A Vietnam veteran who went to work as a civilian contractor in Iraq finds similarities in the two conflicts, but profound and important differences.
By TOM ZUCCO
Published June 4, 2004
PALMA CEIA - Ray Miller was a substitute teacher last year for the Hillsborough County School District making $8.97 an hour. He taught in middle schools mostly and ended up with a lot of tough kids.
It didn't take long for him to realize he may have made a mistake. He had worked in Tampa as a supervisor for Delta Air Lines for 36 years. He had hiked the Grand Canyon and taken up hang gliding and scuba diving. He was 57. He didn't need, he would say later, 13-year-olds swearing at him.
Then a friend mentioned MPRI, a professional services company that does defense contract work and employs mostly former law enforcement and military personnel.
They were looking for people to help distribute equipment and supplies to U.S. troops in Iraq as part of a contingent of hundreds of civilians who have taken over the duty of supplying the military.
The pay was good - $10,000 a month. But the work was dangerous. MPRI officials told Miller that Iraqi insurgents had placed $1,500 bounties on Americans.
He could decline the offer, they said, and no one would think any less of him.
But Miller weighed his options. He had served in Vietnam. He was divorced, his two children were in college, and life had gotten kind of dull in Palma Ceia.
"And honestly," he said, "the only thing I'm really afraid of is heights.
"My daughter and most of my friends thought I was nuts. But I looked at it as a great adventure."
So he sent in his resume, and a few days later, in early March, MPRI flew him to its headquarters in Virginia. He got a series of shots, his military ID, a gas mask and body armor.
A day later, he found himself in Kuwait, just a few miles from the Iraqi border. While he was there, he learned that four U.S. security officers were killed and mutilated in Fallujah on March 31. He was headed to that area.
"We rented our SUVs from the same company in Kuwait," Miller said. "I saw the whole thing on Arab TV. But for some reason, I wasn't that afraid."
Still, when he was offered a combat knife to carry, he didn't decline.
Miller spent the next month in Balad, outside Baghdad, and in Kirkuk, in northern Iraq.
Usually from inside a tent, he distributed helmets, desert boots, socks that guard against fungus and other equipment. On occasion, he and several co-workers hopped in Humvees with armed guards and went into the field to bring the supplies to the troops.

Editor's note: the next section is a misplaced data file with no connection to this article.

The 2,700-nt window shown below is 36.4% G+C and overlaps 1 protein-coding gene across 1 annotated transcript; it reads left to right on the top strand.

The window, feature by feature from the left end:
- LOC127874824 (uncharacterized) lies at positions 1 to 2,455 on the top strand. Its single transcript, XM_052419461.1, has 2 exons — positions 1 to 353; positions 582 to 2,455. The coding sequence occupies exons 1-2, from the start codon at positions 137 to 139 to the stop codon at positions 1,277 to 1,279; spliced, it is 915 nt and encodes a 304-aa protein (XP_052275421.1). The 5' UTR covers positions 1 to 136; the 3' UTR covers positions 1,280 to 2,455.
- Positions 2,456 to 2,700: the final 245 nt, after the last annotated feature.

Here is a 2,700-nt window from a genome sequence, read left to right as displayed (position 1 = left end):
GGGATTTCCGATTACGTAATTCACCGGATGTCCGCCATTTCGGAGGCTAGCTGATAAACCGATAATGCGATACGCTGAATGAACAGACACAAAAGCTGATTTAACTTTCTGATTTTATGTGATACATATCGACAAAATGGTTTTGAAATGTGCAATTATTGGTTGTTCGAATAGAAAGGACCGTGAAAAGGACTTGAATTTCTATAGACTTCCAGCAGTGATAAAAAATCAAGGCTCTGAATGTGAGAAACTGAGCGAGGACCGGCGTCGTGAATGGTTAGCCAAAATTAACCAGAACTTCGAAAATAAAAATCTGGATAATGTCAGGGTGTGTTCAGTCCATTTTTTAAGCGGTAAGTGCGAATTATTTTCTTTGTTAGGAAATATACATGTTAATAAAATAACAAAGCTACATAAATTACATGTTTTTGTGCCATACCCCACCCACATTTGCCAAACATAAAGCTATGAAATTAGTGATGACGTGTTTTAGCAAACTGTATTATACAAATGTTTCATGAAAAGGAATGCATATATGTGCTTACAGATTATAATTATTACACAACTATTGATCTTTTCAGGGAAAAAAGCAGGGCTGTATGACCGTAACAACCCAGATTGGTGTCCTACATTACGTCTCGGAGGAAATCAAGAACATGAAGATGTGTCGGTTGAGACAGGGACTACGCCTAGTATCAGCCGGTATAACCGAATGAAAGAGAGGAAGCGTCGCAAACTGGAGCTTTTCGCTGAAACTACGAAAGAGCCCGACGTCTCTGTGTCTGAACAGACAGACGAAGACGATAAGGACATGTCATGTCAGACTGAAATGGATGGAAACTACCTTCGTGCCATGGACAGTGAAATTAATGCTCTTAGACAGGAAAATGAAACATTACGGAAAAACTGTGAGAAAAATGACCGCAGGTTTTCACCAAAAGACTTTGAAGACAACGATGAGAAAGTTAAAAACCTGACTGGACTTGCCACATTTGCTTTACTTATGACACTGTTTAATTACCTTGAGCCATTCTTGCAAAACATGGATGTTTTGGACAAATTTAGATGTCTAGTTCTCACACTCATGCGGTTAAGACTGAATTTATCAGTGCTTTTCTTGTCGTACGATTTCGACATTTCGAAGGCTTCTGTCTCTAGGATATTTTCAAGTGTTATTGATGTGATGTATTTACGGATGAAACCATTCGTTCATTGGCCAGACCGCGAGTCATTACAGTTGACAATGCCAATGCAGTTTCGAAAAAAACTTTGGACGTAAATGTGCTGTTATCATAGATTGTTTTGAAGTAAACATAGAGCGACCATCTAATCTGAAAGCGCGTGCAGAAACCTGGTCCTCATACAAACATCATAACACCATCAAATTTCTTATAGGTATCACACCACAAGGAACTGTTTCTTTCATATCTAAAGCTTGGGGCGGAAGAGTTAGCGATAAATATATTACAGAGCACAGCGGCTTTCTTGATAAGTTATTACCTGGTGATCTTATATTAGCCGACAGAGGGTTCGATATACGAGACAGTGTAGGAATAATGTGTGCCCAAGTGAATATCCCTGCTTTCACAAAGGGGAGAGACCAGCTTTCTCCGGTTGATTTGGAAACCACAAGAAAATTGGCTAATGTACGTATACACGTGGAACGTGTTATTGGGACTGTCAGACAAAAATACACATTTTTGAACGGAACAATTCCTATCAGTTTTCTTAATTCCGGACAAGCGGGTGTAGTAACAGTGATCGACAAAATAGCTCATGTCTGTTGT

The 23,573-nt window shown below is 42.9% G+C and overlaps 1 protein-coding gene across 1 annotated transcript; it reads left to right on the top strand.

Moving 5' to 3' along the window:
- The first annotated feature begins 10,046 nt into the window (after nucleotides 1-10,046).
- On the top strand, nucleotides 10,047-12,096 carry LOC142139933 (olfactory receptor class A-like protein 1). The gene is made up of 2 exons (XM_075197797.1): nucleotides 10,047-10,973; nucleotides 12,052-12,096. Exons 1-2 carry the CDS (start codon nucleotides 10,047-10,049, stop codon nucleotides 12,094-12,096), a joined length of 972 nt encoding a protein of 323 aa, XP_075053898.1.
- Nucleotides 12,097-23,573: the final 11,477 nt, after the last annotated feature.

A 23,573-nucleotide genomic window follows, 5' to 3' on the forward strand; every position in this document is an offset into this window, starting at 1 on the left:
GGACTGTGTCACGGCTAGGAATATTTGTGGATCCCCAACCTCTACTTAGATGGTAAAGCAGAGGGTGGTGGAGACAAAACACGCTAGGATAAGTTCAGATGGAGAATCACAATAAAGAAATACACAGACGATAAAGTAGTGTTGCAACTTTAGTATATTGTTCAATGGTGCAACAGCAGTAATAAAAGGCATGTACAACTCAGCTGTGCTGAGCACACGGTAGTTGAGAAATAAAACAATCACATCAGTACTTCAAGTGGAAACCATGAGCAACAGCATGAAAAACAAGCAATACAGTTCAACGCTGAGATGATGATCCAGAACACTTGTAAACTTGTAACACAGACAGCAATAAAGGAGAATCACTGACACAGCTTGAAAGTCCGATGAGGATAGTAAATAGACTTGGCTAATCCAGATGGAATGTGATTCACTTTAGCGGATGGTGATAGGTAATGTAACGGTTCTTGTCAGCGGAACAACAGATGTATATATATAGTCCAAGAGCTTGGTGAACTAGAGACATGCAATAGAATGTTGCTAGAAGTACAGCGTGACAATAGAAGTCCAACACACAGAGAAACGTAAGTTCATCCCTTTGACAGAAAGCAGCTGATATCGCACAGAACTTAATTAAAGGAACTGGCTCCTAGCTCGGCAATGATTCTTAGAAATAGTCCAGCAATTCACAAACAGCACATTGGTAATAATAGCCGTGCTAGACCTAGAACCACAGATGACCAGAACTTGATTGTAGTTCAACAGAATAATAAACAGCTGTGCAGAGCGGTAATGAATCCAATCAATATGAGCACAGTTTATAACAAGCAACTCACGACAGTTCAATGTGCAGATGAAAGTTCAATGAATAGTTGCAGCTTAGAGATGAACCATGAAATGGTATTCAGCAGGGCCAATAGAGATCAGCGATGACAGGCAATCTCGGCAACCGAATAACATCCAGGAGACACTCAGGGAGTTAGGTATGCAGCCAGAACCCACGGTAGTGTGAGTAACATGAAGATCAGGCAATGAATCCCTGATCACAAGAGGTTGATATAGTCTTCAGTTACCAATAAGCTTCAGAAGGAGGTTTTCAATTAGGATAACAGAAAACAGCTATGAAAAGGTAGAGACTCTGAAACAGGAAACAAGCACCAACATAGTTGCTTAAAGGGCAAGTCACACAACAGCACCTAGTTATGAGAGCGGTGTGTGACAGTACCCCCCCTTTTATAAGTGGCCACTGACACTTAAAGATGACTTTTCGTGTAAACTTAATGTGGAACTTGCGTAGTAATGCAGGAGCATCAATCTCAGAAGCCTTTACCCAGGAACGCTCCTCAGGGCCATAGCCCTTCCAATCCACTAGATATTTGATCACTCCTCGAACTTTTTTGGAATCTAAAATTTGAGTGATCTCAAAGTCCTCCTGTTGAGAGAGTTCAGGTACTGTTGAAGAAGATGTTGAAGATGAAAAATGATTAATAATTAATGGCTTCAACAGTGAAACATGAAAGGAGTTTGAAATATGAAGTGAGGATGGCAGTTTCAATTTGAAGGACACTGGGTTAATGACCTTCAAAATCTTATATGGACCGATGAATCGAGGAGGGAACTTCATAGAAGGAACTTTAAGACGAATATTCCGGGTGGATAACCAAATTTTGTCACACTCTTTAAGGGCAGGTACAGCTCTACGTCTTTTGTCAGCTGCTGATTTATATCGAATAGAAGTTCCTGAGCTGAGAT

"It was easy money," he said. "We lived with the Army. They protected us."
Most of the time.
While he was standing outside a building near Baghdad, a mortar exploded about 100 yards away, smashing windows in the building but sparing him.
"Never heard it coming," he said. "But the concussion from the explosion was incredible.
"I was very lucky."
The similarities between Iraq and Vietnam, he said, are obvious. In 1967, Miller was a Marine stationed at Cam Ranh Bay, a major U.S. military installation located along the South China Sea. It was a secure base. Most of the time.
"It's the same type of war, same guerrilla tactics," he said. "The Vietnamese would come to work on the base, and Iraqis do the same thing.
"But you really don't know who to trust. Whenever you leave the base, you're always watching who's around you.
"You never wander around by yourself."
But unlike Vietnam, he said, troop morale is high in Iraq.
"Our troops are well-trained and well-equipped, the food is good, and most of the Iraqis really appreciate that we're there," he said. "But they want their country back. And there are groups that want to set their own leaders up. They're walking around with RPGs (rocket-propelled grenades).
"If we leave now, a lot of good people will get hurt."
For a month, Miller withstood afternoon temperatures in the mid-90s, swarms of flies and the fine desert sand that led to bronchial and sinus infections. Threats to his safety were a constant.
But only one thing brought him home: his daughter's graduation from Florida State University on May 2.
"She really wanted me to be there," he said. "And I couldn't say no."
The first thing he did when he got back was pour himself a cold glass of chardonnay. It wasn't long before he started thinking about going back.
"They (MPRI officials) asked me to come back," he said. "Right now . . . I don't know. I was watching TV and saw another car bomb blew up today."
He figures it might be a good idea to wait until after June 30 when the United States plans to transfer authority to an Iraqi interim government.
"We had to sleep in tents and there was the desert and the dust. And you miss your family.
But the money is enticing and the work tolerable.
"Teaching middle schoolers was harder," he said. "I went home stressed every day."